Proposition 65, or Prop 65, product-safety warnings, once eye-catching and nerve-wracking, have become so ubiquitous that many would contend they have lost their intended effect.
Many businesses, facing steep penalties for non-compliance, appear to have adopted the practice of slapping a Prop 65 warning label on every product—even if the product does not trigger Prop 65 warning requirements—just to be safe from bounty hunting, class action lawyers. Appearing on everything from hotel room doors to padlocks to coffee shops, many Californians disregard Prop 65 warnings.
However, change is brewing. Significant Prop 65 amendments take effect on August 30, 2018, and will alter, among other things, labeling requirements, warning responsibilities, and safe-harbor protections. With less than two months until the new regulation is operational, now, more than ever, is a good time to familiarize yourself with the upcoming changes and ensure that your business will be in full compliance.
Prop 65, formally known as the Safe Drinking Water and Enforcement Act, was enacted by California voters as an environmental ballot initiative in 1986. It is intended to protect California citizens from chemicals that were suspected to cause cancer and/or reproductive harm. In essence, Prop 65 is purely a consumer warning law, and it is often satisfied by the placement of an appropriate label on a product sold to California customers that presents a risk (under the State of California’s guidelines) of cancer or reproductive harm.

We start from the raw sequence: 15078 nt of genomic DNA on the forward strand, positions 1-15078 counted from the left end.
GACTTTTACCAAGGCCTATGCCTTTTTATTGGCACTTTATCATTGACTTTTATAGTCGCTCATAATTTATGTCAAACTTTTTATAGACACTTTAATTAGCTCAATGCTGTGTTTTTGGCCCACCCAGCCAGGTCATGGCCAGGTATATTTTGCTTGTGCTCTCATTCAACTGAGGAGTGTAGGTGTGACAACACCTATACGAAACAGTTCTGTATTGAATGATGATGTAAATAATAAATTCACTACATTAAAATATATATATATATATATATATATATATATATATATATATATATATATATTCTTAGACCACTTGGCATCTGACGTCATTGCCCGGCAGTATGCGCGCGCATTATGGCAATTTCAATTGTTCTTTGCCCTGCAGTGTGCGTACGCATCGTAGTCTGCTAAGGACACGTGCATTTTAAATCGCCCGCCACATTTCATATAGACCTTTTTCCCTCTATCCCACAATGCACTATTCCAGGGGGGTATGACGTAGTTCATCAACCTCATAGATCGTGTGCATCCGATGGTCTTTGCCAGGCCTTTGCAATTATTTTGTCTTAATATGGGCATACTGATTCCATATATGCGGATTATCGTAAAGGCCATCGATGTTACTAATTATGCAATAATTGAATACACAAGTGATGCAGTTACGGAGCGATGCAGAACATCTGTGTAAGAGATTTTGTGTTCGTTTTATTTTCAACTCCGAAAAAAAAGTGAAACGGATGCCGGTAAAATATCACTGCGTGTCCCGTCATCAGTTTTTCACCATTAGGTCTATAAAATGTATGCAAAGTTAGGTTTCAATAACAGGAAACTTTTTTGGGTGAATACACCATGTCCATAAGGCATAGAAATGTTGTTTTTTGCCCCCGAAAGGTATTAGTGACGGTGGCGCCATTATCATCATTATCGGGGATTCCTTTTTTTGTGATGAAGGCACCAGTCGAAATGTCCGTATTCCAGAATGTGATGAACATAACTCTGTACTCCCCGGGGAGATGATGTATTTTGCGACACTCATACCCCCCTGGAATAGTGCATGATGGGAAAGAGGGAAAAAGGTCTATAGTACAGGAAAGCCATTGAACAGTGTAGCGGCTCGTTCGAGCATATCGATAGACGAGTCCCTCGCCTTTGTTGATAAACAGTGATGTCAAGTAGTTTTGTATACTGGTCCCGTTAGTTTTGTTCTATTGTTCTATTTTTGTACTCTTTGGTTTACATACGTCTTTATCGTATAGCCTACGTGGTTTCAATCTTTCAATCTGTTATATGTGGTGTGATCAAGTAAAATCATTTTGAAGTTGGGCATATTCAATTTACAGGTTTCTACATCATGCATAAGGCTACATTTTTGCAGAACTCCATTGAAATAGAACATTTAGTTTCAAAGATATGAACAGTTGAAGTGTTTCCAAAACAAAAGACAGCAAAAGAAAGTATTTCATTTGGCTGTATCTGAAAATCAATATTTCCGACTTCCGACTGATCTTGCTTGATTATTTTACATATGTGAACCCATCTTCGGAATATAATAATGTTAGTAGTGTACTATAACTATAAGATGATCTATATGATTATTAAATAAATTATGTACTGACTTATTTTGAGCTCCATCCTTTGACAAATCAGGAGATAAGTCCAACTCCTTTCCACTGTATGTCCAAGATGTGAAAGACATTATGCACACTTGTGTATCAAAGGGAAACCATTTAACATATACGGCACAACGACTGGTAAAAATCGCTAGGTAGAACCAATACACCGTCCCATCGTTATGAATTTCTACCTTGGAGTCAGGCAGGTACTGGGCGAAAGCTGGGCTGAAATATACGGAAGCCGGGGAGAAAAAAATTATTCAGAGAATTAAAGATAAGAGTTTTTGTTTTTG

The Office of Environmental Health Hazard Assessment (OEHHA) administers Prop 65 and is responsible for determining if a chemical meets the scientific and legal requirements for placement on the Prop 65 toxic chemical list. A chemical is listed if it has been classified as a carcinogenic or reproductive toxin by one of the following agencies:
- S. Environmental Protection Agency
- S. Food and Drug Administration
- National Institution of Occupational Safety and Health
- National Toxicology Program
- International Agency for Research on Cancer
The Governor of California is required annually to publish the chemical list, which includes chemicals that are present in the products that Californians purchase, extant in homes or workplaces, or released into the environment. The list is a moving target: chemicals are added and removed often, and, since the list was first published in 1987, it has grown to over 900 chemicals. The list includes common chemicals like: lead and lead compounds, engine exhaust, tobacco smoke, alcoholic beverages, and phthalates.
Prop 65 warning requirements apply to any person “in the course of doing business” with ten or more employees, but it does not apply to government agencies and public water systems. To comply with Prop 65, businesses must provide a “clear and reasonable” warning at or before the point of purchase of any product that exposes a Californian to any detectable amount of a carcinogenic or reproductive toxin.